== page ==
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they have got to back away the final date. you think she is being driven by people like ken clarke? mr clarke is a very influential figure within the conservative party and he is entitled to rebel, as i was entitled to rebel when david cameron was a prime minister. i think some of the criticism made of the strong pro—europeans has been very unfair but busy driving government policy? no. it is clear that we will leave, negotiations are moving towards that and we will be out of the single market and the customs union. which is tremendously important. but he is entitled and right to make his long—held and profoundly held views known. thank you. ken clarke, turning to you, i will ask you for your interpretation of what happens in the transition period but the daily mail called you a self consumed malcontent? that is the right description?
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there is a lot of silly stuff in the right—wing newspapers and i would have thought later that it was obvious that we have not in any way undermined the government's negotiating position or strengthened jeremy corbyn and we certainly have not discussed any amendment to stop bus leaving the eu. nonsense. the arguments are all about what happens in parliament. the fact is, it was always a mistake to think that parliament was not going to have the final say over the details of the hugely important deal which will determine our relationships with europe and the rest of the world, politically and economically, for the next generation. you say it is clear that we will leave and that is not the position you wanted to be in, you voted against article 50,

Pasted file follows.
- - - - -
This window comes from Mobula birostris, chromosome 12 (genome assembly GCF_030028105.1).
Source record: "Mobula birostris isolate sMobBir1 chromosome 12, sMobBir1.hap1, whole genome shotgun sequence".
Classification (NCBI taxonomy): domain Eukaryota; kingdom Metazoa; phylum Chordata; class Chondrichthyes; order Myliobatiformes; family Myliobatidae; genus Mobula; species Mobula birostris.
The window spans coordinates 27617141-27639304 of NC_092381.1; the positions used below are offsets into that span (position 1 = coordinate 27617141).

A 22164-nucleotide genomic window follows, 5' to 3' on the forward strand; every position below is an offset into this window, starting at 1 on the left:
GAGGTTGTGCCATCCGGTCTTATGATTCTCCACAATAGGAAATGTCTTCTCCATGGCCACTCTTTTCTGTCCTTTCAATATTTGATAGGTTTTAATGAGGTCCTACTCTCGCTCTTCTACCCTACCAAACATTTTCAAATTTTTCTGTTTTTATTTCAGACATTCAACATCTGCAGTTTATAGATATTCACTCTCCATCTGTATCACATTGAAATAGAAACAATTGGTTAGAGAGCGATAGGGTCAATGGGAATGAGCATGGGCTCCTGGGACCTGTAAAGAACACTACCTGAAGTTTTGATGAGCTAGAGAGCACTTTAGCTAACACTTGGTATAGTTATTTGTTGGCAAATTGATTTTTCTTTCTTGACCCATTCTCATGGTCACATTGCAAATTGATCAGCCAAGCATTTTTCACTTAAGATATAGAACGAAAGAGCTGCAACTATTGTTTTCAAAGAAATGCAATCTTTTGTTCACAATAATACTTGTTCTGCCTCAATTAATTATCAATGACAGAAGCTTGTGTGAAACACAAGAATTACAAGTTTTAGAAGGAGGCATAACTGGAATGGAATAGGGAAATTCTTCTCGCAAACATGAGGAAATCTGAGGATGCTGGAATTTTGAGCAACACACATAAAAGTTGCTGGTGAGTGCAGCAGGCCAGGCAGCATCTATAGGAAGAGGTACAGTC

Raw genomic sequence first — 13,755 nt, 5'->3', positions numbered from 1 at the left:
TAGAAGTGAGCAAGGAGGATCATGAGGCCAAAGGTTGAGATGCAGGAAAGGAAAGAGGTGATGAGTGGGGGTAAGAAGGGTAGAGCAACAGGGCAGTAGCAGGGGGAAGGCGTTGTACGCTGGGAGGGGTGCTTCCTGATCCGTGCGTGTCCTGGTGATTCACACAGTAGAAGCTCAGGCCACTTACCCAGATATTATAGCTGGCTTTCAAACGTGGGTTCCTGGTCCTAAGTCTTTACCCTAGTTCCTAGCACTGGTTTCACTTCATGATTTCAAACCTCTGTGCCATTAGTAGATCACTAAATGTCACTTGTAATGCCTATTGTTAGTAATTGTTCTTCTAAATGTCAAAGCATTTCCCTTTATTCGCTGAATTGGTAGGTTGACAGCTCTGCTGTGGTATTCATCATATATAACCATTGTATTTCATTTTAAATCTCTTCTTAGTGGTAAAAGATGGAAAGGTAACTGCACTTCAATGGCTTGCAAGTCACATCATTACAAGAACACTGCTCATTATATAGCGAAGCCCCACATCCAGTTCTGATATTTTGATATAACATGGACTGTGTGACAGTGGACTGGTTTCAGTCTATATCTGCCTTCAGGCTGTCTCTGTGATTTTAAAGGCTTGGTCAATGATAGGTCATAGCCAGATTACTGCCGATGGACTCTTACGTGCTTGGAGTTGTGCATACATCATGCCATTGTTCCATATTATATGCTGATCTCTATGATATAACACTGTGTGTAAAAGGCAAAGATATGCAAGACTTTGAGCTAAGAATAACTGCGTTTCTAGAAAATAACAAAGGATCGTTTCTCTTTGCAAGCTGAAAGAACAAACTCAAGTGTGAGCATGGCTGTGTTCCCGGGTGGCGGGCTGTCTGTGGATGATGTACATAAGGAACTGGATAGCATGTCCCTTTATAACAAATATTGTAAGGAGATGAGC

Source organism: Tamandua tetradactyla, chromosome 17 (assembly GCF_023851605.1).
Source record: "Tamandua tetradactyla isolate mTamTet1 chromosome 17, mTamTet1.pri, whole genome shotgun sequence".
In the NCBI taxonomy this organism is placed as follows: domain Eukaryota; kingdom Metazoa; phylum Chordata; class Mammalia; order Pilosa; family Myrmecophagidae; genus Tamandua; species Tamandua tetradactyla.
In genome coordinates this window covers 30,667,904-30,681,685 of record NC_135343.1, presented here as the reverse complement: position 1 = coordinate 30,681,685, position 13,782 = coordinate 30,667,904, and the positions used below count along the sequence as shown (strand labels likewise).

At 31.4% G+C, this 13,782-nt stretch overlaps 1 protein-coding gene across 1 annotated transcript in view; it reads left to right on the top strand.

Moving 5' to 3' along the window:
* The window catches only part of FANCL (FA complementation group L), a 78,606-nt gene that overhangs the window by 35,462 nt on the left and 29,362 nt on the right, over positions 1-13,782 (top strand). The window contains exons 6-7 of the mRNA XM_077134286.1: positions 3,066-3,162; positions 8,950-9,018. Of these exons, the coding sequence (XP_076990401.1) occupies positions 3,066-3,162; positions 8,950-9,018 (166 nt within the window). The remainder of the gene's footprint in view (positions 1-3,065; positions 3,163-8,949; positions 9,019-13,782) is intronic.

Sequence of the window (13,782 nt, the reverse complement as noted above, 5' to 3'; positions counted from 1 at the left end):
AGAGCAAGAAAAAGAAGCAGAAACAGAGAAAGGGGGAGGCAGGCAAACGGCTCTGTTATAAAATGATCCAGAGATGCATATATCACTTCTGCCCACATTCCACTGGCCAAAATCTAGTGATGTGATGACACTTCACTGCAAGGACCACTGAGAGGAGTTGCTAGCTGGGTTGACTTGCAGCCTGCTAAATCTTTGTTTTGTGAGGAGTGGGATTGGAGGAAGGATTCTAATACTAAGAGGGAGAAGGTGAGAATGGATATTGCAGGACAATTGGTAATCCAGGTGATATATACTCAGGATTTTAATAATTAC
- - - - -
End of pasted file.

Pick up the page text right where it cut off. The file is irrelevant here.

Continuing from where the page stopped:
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you are the arch rebel in that case. how can the party get through the next few months if what you and jacob rees—mogg are saying are diametrically opposed? the argument about the transition period must be resolved, the speech in florence was a first—time theresa may made it clear she accepts we cannotjust go off the cliff edge in march 2019, you will not conceivably finished negotiating the longer term relationship by then, for two years, probably more, you will need a period in which we carry on with the same relationship we have right now. we will no longer be members, we will be attending councils as ministers, none of that, but we will have free—trade and we will have free trade on the present terms. it would be a disaster because we have not finished the negotiations in march 2019, if we started raising tariff barriers and regulatory barriers and customs barriers. i doubt we would get planning permission for lorry parks in that time! over two years you continue